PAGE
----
The National Institute of Health’s (NIH’s) new grant application guidance for researchers planning to use fetal tissue will require that all applicants adhere to the Trump administration’s restrictions on this type of research, according to updates issued by the NIH on July 26.
This change in NIH policy comes after the Department of Health and Human Services’ (HHS’) decision in June to limit funding of research using fetal tissue donated after elective abortions. The Trump administration’s policy was met with objections from health and science advisers, but was well received by social conservatives.
As part of the new grant application instructions, scientists who are applying for research grants must provide a detailed justification documenting why their project requires the use of fetal tissue, and why no alternative methods could accomplish the same research goals. In addition, these new rules forbid graduate and postdoctoral students who receive NIH training funds from proposing fetal tissue research, a first for the NIH.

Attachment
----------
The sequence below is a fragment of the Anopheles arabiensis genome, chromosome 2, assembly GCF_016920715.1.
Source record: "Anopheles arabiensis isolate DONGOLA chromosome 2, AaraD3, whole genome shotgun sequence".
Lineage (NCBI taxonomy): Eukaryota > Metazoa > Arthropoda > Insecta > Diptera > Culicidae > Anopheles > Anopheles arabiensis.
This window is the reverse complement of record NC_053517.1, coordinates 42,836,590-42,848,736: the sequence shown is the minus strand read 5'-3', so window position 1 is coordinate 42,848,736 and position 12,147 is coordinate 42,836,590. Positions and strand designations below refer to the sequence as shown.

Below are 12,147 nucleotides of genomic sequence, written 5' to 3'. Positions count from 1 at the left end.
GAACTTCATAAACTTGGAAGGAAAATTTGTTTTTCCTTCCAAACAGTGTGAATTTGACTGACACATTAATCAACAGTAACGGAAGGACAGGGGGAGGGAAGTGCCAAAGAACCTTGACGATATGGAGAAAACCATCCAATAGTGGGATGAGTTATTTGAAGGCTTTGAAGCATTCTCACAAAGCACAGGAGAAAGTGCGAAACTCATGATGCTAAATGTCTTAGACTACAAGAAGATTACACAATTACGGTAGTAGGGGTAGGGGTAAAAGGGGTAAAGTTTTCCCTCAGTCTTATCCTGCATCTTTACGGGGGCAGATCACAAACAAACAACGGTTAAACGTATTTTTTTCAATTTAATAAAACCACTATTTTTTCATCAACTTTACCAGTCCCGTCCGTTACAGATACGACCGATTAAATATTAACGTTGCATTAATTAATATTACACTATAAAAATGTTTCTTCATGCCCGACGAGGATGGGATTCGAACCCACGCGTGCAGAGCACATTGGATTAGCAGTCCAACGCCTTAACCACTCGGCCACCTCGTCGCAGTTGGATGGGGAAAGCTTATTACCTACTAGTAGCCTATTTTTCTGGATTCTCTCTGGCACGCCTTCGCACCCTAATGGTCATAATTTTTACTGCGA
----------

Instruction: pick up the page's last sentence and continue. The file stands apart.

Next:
The Trump administration has already halted any new fetal tissue research by staff scientists at the NIH. Outside researchers are still able to conduct research but will face increased ethics reviews.
Fetal tissue is seen as a crucial tool in research which has provided researchers insight and the ability to develop therapies for diseases like HIV, cancer, Zika virus, and Parkinson’s.
NIH spokeswoman Renate Myles told The Washington Post that the new instructions were co-developed by the NIH and HHS, and that they will be effective September 25, coinciding with the agency’s next grant cycle. She also mentioned that the new ethics review boards, whose members will be responsible for the new process of review, are currently being formed. These committees will be composed of “scientists, bioethicists and others.”